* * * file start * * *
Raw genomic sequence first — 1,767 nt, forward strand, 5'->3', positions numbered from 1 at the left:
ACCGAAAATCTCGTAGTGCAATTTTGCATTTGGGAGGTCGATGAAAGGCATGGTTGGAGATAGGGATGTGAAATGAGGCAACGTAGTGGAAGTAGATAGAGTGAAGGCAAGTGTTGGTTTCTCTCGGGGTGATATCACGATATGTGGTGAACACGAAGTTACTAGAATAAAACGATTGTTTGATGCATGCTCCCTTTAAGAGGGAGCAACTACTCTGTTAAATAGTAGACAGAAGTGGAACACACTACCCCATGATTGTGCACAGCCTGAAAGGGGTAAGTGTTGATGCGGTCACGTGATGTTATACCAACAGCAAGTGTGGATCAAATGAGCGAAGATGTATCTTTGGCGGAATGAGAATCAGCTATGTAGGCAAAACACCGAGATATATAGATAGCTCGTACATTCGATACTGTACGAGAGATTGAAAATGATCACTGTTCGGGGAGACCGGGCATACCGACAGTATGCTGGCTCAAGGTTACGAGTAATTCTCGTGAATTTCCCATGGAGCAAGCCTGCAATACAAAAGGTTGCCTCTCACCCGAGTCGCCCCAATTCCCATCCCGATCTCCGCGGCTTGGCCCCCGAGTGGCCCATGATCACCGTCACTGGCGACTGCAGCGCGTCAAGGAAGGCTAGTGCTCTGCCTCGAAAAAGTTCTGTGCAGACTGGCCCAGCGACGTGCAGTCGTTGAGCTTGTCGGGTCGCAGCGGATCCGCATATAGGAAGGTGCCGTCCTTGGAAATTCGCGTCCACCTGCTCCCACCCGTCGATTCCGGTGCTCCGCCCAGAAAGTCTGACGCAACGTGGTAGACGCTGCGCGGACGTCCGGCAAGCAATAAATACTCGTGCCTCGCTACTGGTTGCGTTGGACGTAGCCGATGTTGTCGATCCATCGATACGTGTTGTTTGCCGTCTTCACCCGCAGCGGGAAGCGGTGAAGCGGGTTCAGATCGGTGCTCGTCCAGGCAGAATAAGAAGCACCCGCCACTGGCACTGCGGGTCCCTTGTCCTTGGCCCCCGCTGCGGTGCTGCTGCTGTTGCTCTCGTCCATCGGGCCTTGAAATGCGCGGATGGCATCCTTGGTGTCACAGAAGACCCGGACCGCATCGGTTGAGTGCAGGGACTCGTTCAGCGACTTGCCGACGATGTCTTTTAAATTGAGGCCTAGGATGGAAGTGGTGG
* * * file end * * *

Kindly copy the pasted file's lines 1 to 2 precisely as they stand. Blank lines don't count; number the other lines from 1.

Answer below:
Raw genomic sequence first — 1,767 nt, forward strand, 5'->3', positions numbered from 1 at the left:
ACCGAAAATCTCGTAGTGCAATTTTGCATTTGGGAGGTCGATGAAAGGCATGGTTGGAGATAGGGATGTGAAATGAGGCAACGTAGTGGAAGTAGATAGAGTGAAGGCAAGTGTTGGTTTCTCTCGGGGTGATATCACGATATGTGGTGAACACGAAGTTACTAGAATAAAACGATTGTTTGATGCATGCTCCCTTTAAGAGGGAGCAACTACTCTGTTAAATAGTAGACAGAAGTGGAACACACTACCCCATGATTGTGCACAGCCTGAAAGGGGTAAGTGTTGATGCGGTCACGTGATGTTATACCAACAGCAAGTGTGGATCAAATGAGCGAAGATGTATCTTTGGCGGAATGAGAATCAGCTATGTAGGCAAAACACCGAGATATATAGATAGCTCGTACATTCGATACTGTACGAGAGATTGAAAATGATCACTGTTCGGGGAGACCGGGCATACCGACAGTATGCTGGCTCAAGGTTACGAGTAATTCTCGTGAATTTCCCATGGAGCAAGCCTGCAATACAAAAGGTTGCCTCTCACCCGAGTCGCCCCAATTCCCATCCCGATCTCCGCGGCTTGGCCCCCGAGTGGCCCATGATCACCGTCACTGGCGACTGCAGCGCGTCAAGGAAGGCTAGTGCTCTGCCTCGAAAAAGTTCTGTGCAGACTGGCCCAGCGACGTGCAGTCGTTGAGCTTGTCGGGTCGCAGCGGATCCGCATATAGGAAGGTGCCGTCCTTGGAAATTCGCGTCCACCTGCTCCCACCCGTCGATTCCGGTGCTCCGCCCAGAAAGTCTGACGCAACGTGGTAGACGCTGCGCGGACGTCCGGCAAGCAATAAATACTCGTGCCTCGCTACTGGTTGCGTTGGACGTAGCCGATGTTGTCGATCCATCGATACGTGTTGTTTGCCGTCTTCACCCGCAGCGGGAAGCGGTGAAGCGGGTTCAGATCGGTGCTCGTCCAGGCAGAATAAGAAGCACCCGCCACTGGCACTGCGGGTCCCTTGTCCTTGGCCCCCGCTGCGGTGCTGCTGCTGTTGCTCTCGTCCATCGGGCCTTGAAATGCGCGGATGGCATCCTTGGTGTCACAGAAGACCCGGACCGCATCGGTTGAGTGCAGGGACTCGTTCAGCGACTTGCCGACGATGTCTTTTAAATTGAGGCCTAGGATGGAAGTGGTGG